JACKSONVILLE, OR—On Sunday, April 9, 2017, Northwest Troubadour David Gordon will be sharing the music and stories of influential 19th Century poets and composers, many of whose names have been lost to history—because they were women! Gordon brings both their music and their stories to light in “Women Poets & Ballad Composers,” the fourth concert in his on-going 2017 series, “Pioneer History in Story & Song.”

These one-hour performances sponsored by Historic Jacksonville, Inc. begin at 2pm and 3:30pm in the Naversen Room of the Jacksonville Library located at 340 West C Street. Admission is $5, paid at the door, with proceeds dedicated to maintaining and preserving historic structures in Jacksonville, Oregon, and bringing their history to life through programs, activities, and events. Space is limited, so reservations are strongly encouraged!

In 19th century Europe, cultured women were expected to sing and competently play an instrument, but composing music was frowned upon and women were widely prevented from doing so. The few who did publish their compositions used male pseudonyms. However, in mid-19th century America, women wrote and published poetry and ballads, even though it was considered “unseemly” for a “proper” lady. The lyrics and music of artistic pioneers such as Marion Dix Sullivan, Carolyn Mason, Susan Parkhurst, and Elizabeth Allen include some great hits of the early parlor song repertoire, like The Blue Juniata, Do they Miss Me At Home, My Lovely Canoe, All Quiet along the Potomac Tonight, and more. And a 15-year-old Effie Crocket wrote Rock-a-bye Baby, one of the world’s favorite lullabies!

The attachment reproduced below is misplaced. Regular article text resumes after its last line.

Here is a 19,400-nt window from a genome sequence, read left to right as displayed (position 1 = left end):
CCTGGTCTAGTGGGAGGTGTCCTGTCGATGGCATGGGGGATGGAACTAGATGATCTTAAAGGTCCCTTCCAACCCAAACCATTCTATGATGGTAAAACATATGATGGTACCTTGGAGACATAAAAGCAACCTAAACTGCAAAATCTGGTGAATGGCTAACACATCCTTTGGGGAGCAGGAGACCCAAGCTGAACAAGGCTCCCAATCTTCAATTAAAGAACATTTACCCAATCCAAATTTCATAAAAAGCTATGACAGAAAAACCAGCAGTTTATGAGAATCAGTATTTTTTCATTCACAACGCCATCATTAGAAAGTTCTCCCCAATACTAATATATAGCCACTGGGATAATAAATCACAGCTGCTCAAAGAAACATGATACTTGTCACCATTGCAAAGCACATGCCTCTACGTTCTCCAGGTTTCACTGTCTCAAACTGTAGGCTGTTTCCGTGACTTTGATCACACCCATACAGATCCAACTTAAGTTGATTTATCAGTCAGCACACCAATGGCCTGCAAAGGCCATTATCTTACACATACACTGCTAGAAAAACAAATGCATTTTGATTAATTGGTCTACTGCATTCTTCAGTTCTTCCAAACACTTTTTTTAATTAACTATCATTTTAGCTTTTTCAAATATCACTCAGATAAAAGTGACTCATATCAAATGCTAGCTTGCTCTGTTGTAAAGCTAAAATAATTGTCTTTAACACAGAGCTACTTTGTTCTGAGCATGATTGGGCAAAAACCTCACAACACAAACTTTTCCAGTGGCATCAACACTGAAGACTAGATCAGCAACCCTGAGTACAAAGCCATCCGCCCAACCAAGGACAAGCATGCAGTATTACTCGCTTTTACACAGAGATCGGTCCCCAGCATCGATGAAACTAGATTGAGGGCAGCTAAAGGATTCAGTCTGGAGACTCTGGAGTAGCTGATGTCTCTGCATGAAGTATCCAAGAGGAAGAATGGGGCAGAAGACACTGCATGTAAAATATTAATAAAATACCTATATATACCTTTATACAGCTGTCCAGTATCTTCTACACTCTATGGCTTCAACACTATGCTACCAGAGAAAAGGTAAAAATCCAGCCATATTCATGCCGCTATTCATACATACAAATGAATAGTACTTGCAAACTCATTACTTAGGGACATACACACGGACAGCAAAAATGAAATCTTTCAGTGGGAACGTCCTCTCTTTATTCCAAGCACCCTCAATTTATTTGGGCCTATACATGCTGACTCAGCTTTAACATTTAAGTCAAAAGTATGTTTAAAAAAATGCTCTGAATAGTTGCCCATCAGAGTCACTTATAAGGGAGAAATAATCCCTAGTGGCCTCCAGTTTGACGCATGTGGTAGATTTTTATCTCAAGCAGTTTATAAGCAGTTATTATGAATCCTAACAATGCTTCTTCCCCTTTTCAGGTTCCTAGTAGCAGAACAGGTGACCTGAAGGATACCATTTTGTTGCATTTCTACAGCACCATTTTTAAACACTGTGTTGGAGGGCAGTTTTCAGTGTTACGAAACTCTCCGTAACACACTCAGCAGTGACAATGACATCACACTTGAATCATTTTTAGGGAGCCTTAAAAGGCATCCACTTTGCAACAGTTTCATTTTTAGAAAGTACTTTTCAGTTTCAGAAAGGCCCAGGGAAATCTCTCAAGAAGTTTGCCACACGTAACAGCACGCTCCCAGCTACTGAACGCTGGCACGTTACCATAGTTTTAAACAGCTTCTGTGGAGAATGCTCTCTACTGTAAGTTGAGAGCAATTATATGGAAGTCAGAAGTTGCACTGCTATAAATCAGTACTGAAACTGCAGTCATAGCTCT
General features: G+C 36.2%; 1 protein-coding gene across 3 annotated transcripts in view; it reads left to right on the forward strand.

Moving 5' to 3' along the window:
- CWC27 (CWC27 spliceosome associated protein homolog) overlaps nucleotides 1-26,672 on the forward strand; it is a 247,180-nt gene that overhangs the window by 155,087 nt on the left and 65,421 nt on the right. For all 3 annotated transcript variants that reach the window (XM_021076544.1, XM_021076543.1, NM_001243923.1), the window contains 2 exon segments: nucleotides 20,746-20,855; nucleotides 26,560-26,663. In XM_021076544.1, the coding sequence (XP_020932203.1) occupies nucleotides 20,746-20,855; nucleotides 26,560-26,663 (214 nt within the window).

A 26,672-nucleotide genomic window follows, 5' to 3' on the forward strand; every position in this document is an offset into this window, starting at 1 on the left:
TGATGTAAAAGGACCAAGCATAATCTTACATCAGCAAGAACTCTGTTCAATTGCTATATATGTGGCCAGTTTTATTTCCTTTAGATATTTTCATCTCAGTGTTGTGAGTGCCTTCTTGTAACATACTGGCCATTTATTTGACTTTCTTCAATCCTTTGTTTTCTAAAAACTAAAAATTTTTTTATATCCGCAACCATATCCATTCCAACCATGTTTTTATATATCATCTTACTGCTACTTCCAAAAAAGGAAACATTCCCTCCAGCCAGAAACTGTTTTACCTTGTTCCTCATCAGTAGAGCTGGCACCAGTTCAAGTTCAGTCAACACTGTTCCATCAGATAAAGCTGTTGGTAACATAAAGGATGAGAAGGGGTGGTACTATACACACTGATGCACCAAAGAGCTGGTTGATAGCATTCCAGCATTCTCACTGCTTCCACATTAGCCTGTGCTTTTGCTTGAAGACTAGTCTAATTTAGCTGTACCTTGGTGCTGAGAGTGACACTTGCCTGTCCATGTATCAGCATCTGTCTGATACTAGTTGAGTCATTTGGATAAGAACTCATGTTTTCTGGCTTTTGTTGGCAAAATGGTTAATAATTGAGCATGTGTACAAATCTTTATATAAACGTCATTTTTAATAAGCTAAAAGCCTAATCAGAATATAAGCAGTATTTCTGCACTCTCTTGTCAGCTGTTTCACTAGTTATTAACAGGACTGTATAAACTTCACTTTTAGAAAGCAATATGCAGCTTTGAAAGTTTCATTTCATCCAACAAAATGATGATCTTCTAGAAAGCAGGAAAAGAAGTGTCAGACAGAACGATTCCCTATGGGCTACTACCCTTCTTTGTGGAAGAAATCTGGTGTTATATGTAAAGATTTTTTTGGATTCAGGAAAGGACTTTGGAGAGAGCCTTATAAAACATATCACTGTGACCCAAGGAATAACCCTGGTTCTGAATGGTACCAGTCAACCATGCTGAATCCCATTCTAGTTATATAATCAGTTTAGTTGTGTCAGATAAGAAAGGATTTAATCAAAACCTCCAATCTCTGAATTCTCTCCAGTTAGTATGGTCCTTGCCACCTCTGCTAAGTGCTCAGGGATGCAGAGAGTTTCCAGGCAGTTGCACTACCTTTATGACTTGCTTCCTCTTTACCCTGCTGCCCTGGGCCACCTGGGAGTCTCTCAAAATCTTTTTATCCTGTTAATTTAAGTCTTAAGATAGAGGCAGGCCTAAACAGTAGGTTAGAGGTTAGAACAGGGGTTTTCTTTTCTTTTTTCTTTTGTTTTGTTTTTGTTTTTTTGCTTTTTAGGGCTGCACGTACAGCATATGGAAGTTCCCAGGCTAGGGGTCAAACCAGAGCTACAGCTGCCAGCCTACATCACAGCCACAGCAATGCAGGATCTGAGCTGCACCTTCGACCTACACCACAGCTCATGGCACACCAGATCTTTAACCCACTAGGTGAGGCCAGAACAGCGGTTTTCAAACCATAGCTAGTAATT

David Gordon has been described by The Washington Post as “an irresistible performer,” weaving a soothing musical tapestry of songs, irresistible vocals, gentle guitar stylings, stories, musings, and his own unique brand of goofy humor. This series combines his consummate charm, wit, and story telling skills with a return to his early musical roots.  A career that began with a love of banjo, guitar, bluegrass, and an early ambition to be a high school music teacher morphed into an international career as singer, recording artist, translator, lecturer, author, historian, and book publisher. But no matter what he does, the central thread of his work has been a combination of music, historical research, and storytelling. David describes his current mission as “bringing life to the songs and stories of the pioneers. Through music they speak to us and their stories come to life!”

For reservations or additional information, contact info@historicjacksonville.org or

541-245-3650. For additional information about David Gordon and the 2017 season of “Pioneer History in Story and Song,” visit http://www.nwtroubadour.com.